Happiness is not a word the Buddha uses. He talks about Enlightenment, about Nirvana, about to see life as it is and learning to act accordingly. Suffering, he says, comes from things out of balance, out of focus in our lives.

Happiness to the Buddha does not lie in the things, or power or money. It is not accumulates, it is shaped out of the clay of the self. To eliminate suffering, he says, we must eliminate, control and master our desires. He says we must eliminate our complete devotion to them.

The eight fold path to the elimination of suffering is a simple path but not an easy one. To walk the path to the end is the project of lifetime.

The path is clear one. It is straight forward and direct. Its very simplicity disarms us. It guides us ethically and strengthens us mentally in order to protect from us from the pitfalls and allurements to delusions of which life abounds. But it is the delusions of life to which we cling.

The path deals with the eight dimensions of life that stop us on the way to enlightenment with all the glitter of false stones and faux riches to mark our way. These delusions offer the unwary who seek them out goods they do not have to offer and a like they cannot give

The Noble eight fold path call us to:

  1. Right View requires us to see things as they are, as the wise of our own era put it, “If it is too good to be true, it’s too good to be true”, We must come to realise that everything we see, were offered, are at best a kind of false God, promising a satisfaction we presume will be eternal only to discover that all of them are short lived, at best.” This, too, is passing is the mantra of the wise, of those who see thing as they are and refuse to become captive to any of them.
  2. Right Intention is this ethical response to having developed a right view. Once we see a thing what it is we treat it accordingly. Right intention includes the decision to resist desires, to meet all people, to go into all the situations in life with good will. Good will demands that we resist doing harm to any living thing.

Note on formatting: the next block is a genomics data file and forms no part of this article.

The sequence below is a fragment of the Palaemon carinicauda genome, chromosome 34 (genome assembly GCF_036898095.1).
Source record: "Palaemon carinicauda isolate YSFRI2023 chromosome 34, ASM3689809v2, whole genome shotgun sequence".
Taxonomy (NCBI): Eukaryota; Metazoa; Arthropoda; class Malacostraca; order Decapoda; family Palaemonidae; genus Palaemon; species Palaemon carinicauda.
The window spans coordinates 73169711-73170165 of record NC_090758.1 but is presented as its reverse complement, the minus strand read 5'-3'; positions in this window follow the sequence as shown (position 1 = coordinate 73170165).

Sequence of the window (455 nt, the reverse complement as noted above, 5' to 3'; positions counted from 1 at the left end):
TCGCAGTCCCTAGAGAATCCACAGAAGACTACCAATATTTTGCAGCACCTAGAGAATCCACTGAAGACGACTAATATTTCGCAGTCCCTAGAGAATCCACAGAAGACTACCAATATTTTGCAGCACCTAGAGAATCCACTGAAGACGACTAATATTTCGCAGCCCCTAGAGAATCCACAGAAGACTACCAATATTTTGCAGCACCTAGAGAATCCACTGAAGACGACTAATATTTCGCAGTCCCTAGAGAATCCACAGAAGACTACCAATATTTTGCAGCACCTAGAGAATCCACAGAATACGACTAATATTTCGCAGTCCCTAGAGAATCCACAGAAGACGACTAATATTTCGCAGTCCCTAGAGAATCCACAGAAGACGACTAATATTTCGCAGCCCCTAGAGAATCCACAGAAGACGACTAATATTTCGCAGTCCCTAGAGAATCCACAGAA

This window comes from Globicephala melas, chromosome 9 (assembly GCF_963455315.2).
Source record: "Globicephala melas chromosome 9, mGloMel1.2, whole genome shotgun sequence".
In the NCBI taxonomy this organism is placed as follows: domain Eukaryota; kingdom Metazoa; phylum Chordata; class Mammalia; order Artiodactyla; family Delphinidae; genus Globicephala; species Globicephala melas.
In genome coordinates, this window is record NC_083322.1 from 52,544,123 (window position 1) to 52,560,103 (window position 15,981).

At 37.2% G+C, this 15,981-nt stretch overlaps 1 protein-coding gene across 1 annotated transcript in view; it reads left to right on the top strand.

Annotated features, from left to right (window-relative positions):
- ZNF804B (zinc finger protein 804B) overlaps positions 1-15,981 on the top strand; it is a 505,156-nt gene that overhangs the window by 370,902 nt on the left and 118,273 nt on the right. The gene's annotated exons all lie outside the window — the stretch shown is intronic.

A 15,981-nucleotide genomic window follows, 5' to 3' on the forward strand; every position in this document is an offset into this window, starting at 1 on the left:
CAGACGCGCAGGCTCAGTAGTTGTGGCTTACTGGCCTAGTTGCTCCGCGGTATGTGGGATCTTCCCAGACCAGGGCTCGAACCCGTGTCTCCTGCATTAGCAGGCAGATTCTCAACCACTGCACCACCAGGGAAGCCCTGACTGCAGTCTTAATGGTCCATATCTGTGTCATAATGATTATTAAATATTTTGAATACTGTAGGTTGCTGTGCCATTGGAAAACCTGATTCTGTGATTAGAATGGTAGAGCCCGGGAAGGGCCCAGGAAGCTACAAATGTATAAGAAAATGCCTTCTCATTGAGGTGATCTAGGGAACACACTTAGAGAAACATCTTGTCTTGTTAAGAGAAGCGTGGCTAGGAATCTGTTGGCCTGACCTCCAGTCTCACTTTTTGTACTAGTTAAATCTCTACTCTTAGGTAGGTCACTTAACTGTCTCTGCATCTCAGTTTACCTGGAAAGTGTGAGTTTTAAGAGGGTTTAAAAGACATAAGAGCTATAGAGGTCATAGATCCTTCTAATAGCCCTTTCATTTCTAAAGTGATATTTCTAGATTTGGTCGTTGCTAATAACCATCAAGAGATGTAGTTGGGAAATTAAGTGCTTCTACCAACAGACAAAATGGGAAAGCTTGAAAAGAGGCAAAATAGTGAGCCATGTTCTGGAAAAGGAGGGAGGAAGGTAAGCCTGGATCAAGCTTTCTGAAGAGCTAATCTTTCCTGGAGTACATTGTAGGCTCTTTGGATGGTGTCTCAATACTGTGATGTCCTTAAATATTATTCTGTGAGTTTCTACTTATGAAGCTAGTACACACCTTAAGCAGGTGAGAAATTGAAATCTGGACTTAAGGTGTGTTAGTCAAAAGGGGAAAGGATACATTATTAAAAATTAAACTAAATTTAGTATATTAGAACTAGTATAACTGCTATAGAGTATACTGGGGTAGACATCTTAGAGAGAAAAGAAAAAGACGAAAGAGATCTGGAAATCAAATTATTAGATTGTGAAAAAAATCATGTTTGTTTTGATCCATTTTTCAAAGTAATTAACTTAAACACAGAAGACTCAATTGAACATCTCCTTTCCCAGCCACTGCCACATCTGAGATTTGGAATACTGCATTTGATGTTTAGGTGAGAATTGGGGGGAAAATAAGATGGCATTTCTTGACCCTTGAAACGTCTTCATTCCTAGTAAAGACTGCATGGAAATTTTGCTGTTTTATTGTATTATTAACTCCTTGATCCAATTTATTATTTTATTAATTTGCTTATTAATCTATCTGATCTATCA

3. Right Speech is the commitment never to use speech to do harm – to lie, to slander, to hurry, or to be superficial in the way we treat the serious topics of life.
  4. Right Action requires that we put into practice what we say our principles are. It tells us to put our body into what we say our mind knows and our heart feels. It means that we commit ourselves to actions that make the world safe for others, as well as for ourselves. The Buddha says that we must harm no sentiment being, that we take no life, that we harm nothing intentionally, that we take nothing that has not been given, that we harm no one by misconduct.

Right action is a call for compassion. It is the resolve to walk and honest path through life, to injure no one, to lust after nothing, to deal justly with all.

  1. Right Livelihood calls us to earn our livelihood in a right eons and peaceful way, to gain our wealth justly. The Buddha, in fact, mentions four specific activities that harm others and must be avoided: dealing in weapons, prostitution, animal slaughter or intoxicants and poisons.
  2. Right Efforts require the seeker to put mental and physical energy into main path through life. It is not a matter of hoping that we are able to do what the Buddha prescribes. It is a matter of putting our whole heart and soul into doing the right – as too often we have given ourselves to doing wrong. It calls for lifelong commitment and personal discipline.
  3. Right Mindfulness urges us to concentrate on the things that count in life, on relinquishing judgementalism, on keeping our hearts straight and our minds clear so that we are not overwhelmed by confusion or negativity or meaningless distraction. We are to be single minded, intent on the thing that really matter in life.
  4. Right Concentration requires the serious seeker to bring a wholesomeness of mind and openness of heart to the continuing attempt to walk. The path with total consciousness of life as it is and life as it must be.


To the Buddha, happiness has nothing to do with living in a Disney land of adult delights. Happiness is a far more important dimension of life than that, both for the seeker and for the world.


Written by: Siluveru Sudarshan

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